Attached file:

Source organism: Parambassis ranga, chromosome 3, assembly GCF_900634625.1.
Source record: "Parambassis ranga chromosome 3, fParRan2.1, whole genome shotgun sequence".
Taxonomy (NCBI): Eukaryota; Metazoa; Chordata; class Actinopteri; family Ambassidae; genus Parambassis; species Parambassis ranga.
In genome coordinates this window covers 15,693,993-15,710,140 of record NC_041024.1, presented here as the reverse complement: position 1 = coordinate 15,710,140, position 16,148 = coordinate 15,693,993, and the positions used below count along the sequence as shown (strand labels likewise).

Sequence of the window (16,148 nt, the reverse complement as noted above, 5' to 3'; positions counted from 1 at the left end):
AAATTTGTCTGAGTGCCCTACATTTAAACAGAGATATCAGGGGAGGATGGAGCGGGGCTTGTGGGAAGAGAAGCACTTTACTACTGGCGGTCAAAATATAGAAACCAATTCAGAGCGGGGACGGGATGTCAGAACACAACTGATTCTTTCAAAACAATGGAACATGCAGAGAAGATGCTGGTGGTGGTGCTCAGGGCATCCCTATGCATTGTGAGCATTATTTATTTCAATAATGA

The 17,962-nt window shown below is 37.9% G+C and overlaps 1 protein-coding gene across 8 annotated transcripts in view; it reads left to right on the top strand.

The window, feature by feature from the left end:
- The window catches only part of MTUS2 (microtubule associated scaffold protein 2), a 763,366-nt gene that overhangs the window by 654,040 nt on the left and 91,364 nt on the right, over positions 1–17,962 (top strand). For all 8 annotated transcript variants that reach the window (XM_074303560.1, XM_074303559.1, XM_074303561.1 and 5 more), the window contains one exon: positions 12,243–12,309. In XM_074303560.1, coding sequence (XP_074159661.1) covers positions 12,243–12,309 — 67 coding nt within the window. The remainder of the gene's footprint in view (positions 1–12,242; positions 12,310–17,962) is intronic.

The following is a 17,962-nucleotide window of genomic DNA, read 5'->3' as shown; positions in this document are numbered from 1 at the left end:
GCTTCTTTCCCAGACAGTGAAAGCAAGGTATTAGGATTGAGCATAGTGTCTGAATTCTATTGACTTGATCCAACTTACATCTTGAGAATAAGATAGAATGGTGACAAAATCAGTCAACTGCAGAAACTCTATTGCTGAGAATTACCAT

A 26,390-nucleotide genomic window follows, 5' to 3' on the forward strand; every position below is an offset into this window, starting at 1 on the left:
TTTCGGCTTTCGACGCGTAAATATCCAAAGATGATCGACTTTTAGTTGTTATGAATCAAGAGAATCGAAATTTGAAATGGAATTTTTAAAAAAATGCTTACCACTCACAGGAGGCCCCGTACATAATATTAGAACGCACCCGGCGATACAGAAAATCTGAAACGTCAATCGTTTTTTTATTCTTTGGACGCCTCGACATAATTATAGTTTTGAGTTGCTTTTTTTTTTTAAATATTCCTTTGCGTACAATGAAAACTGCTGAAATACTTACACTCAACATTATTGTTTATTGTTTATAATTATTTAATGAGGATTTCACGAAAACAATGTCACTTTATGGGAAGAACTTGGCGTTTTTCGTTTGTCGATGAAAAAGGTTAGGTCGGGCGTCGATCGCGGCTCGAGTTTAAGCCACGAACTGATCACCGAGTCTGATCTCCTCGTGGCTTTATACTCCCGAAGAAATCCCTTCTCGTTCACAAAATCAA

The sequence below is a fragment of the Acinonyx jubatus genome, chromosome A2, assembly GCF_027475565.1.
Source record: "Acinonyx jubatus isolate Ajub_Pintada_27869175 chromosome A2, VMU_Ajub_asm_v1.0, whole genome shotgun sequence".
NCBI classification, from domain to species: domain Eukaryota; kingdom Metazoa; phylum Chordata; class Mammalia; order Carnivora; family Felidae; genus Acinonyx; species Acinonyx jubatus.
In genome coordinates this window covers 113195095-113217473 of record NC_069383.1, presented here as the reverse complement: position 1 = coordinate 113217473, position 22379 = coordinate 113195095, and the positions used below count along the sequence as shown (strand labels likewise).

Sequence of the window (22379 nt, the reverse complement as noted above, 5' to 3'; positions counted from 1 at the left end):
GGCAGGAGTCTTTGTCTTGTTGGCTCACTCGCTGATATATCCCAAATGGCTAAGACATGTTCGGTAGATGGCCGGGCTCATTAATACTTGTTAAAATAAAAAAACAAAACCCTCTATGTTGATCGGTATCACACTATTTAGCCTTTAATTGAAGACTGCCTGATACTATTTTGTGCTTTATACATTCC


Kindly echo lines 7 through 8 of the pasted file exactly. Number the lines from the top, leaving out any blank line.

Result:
The 17,962-nt window shown below is 37.9% G+C and overlaps 1 protein-coding gene across 8 annotated transcripts in view; it reads left to right on the top strand.

The window, feature by feature from the left end: